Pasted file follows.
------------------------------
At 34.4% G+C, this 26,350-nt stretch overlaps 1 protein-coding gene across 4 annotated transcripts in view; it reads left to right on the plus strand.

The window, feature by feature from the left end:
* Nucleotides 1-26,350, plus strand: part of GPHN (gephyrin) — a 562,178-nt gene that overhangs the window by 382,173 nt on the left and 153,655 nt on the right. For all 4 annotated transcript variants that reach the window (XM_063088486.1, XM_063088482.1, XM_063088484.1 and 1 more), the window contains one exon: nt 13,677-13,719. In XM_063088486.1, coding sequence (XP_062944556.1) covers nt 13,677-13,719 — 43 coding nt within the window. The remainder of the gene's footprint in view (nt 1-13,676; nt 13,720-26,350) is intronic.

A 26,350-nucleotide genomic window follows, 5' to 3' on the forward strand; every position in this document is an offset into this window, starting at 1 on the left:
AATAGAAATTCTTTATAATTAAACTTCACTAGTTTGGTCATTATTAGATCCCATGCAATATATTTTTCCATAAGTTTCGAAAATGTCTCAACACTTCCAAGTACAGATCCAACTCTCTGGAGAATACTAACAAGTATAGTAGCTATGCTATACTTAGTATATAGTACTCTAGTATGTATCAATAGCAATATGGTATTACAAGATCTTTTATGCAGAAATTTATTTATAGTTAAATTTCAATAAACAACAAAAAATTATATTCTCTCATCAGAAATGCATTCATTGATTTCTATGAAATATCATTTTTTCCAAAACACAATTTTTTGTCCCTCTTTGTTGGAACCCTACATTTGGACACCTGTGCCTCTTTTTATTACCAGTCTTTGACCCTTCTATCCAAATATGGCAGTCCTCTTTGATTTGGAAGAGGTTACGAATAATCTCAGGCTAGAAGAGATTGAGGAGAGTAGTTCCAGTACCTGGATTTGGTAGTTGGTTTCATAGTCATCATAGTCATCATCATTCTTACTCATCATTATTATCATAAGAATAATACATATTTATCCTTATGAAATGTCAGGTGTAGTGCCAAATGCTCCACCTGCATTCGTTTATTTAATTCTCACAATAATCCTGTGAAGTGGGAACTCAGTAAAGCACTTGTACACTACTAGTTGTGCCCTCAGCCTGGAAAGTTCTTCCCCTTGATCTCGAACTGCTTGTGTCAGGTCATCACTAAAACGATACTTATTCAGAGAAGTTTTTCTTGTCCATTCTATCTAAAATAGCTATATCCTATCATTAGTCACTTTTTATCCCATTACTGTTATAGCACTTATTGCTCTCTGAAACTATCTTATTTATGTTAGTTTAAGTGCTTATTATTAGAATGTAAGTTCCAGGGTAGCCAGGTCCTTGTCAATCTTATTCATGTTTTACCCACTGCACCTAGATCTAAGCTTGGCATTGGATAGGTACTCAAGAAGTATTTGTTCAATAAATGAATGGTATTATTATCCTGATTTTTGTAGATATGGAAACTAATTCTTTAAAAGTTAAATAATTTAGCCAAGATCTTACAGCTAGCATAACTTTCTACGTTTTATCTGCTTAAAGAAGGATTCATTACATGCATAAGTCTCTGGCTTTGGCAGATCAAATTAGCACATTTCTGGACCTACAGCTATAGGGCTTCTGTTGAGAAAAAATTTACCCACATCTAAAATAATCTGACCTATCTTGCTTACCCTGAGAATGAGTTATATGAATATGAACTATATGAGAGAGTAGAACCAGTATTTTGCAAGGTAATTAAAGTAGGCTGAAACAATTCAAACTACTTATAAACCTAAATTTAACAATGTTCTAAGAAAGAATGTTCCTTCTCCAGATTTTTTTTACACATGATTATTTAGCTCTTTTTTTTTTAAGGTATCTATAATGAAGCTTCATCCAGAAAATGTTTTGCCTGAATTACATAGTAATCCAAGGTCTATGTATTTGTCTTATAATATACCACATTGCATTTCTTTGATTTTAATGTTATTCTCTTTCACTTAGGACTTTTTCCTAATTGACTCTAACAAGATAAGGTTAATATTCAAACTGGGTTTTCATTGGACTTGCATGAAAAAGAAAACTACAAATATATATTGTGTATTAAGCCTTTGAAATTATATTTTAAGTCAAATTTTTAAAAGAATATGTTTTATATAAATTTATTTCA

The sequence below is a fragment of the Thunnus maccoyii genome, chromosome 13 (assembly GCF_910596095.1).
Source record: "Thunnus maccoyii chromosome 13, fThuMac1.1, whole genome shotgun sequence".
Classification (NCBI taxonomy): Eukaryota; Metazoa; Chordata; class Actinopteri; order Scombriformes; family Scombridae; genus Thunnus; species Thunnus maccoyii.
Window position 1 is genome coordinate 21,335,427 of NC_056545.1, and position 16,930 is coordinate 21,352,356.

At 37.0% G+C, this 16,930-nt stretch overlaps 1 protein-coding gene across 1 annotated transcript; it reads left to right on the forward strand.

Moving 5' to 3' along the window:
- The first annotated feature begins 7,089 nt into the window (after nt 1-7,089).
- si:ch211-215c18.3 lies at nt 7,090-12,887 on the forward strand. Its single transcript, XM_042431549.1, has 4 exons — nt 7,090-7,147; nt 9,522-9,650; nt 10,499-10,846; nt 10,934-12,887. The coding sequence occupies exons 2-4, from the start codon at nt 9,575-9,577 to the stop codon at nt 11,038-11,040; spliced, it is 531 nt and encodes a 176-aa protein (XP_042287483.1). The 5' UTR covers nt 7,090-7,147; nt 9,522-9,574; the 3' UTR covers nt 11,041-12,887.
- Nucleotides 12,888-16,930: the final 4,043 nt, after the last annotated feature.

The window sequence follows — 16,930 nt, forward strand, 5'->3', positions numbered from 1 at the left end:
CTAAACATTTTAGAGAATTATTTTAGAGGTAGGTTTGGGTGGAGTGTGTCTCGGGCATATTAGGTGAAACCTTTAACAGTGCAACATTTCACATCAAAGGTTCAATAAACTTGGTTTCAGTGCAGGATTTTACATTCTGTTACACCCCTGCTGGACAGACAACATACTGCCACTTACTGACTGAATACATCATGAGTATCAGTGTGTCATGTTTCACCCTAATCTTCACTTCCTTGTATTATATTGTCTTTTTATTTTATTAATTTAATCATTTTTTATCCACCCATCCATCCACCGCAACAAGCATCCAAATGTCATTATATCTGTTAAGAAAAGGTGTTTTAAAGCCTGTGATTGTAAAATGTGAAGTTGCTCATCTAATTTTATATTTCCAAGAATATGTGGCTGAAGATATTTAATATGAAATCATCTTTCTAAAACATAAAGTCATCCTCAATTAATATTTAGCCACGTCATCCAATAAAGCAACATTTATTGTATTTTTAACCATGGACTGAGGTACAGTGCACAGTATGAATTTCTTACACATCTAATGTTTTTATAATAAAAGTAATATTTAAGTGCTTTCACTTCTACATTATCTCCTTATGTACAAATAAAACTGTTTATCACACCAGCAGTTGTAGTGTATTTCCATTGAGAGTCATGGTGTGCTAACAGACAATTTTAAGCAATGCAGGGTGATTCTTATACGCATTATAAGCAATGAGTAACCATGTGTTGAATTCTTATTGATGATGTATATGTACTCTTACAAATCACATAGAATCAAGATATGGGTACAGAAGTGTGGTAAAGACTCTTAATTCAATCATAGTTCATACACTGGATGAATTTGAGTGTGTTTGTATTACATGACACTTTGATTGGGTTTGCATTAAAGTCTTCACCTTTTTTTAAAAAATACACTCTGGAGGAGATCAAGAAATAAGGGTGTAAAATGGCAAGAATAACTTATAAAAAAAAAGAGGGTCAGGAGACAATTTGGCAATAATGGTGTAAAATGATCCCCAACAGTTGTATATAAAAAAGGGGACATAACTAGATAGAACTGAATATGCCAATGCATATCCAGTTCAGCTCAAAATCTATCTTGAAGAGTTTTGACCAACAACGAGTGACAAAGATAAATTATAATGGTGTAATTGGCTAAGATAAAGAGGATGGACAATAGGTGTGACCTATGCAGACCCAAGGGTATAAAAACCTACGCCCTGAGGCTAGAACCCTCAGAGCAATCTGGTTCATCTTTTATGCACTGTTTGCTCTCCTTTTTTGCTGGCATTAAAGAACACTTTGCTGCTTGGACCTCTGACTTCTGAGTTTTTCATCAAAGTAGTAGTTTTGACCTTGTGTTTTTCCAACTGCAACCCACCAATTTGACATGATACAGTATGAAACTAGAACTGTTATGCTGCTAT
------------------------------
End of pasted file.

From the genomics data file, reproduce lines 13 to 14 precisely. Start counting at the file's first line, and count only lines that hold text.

- si:ch211-215c18.3 lies at nt 7,090-12,887 on the forward strand. Its single transcript, XM_042431549.1, has 4 exons — nt 7,090-7,147; nt 9,522-9,650; nt 10,499-10,846; nt 10,934-12,887. The coding sequence occupies exons 2-4, from the start codon at nt 9,575-9,577 to the stop codon at nt 11,038-11,040; spliced, it is 531 nt and encodes a 176-aa protein (XP_042287483.1). The 5' UTR covers nt 7,090-7,147; nt 9,522-9,574; the 3' UTR covers nt 11,041-12,887.
- Nucleotides 12,888-16,930: the final 4,043 nt, after the last annotated feature.